Jill Howard Church, my colleague at the Animals and Society Institute, assesses the outbreak of Ag Gag Bills in various US states. She writes,
By using its considerable financial and political resources to enact these “ag gag” bills, the industry is hoping the whole issue of factory farm cruelty will be nudged away, by adding another layer of legal intimidation toward those who already take great risks for the purpose of bearing witness to violence. Trespassing is already illegal, but by singling out filming on farms for special punishment, these states are hoping activists will take their cameras elsewhere or simply give up. I strongly suspect that’s not going to happen.
Indeed, enlightened responses to ag interests going gaga over ag gag bills is really encouraging. For example, the American Veterinary Medical Association made a most welcomed statement, which concluded
A variety of organizations, including the AVMA, industry groups, humane organizations, and state and federal regulatory agencies, offer guidelines to protect the health and welfare of animals used to produce our food supply. Too often, however, these guidelines are ignored. There is no excuse for this. If those responsible for the good welfare of the animals in their care are unable or unwilling to follow these guidelines, then additional oversight, either through public pressure or regulation, may become a necessity. We can do it the easy way or we can do it the hard way. But either way, it must be done.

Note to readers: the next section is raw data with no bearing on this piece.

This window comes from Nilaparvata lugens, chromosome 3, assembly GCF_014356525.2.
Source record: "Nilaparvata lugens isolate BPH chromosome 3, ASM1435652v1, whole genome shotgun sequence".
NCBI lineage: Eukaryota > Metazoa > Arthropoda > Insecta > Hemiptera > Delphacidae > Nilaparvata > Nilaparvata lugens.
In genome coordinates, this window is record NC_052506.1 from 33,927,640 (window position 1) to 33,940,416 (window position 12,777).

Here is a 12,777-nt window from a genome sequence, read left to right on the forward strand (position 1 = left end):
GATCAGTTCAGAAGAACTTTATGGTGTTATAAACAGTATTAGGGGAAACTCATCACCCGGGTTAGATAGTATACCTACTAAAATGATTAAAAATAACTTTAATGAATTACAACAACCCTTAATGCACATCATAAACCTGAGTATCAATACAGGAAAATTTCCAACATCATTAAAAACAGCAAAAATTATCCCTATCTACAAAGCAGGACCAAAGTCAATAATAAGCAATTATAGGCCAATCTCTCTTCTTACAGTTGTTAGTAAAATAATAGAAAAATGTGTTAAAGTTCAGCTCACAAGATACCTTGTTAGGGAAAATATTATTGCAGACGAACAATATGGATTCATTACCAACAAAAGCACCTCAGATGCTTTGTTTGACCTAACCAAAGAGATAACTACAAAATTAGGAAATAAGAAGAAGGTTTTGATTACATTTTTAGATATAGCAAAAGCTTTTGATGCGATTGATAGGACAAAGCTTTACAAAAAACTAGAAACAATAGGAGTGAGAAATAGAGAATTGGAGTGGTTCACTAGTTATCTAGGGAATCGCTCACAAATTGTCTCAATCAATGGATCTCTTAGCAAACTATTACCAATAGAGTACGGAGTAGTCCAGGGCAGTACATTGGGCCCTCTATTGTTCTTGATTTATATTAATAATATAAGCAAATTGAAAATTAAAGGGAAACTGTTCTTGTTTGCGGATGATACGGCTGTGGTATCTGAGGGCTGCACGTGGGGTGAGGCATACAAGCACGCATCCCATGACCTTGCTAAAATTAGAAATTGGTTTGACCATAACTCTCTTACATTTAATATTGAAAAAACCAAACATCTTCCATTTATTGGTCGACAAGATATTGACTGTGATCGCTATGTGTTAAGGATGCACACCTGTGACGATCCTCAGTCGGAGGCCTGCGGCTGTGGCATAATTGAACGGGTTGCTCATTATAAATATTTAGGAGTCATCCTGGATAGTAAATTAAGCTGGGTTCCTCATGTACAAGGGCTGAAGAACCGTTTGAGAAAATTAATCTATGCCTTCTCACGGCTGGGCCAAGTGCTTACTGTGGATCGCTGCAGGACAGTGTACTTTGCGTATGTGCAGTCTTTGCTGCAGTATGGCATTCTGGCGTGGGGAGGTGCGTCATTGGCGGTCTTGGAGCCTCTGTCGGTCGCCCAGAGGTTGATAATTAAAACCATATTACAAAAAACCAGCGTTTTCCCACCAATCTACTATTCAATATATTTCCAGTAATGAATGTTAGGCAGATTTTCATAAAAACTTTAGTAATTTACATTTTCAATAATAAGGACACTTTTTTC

Further insight into these developments and a comparison between the UK and US is a commentary published on the Web site, just-food.com, which describes itself as the “food industry’s leading online resource.” Discussing the Ag Gag Bills and undercover exposes in the US and the approach taken by RSPCA (e.g., Freedom Foods campaign) and CIWF (e.g., Good Egg Awards), Ben Cooper concludes,
Freedom Food and CIWF also aim to restore some form of link between consumers and animal agriculture. But they recognise that the real disconnect exists between mainstream production and mainstream consumers, rather than those buying niche, high-welfare products who in many cases will have that heightened awareness. The UK NGOs also believe that this is more likely to be achieved by cooperation between industry and campaigners than through conflict, and their results appear to be bearing that out.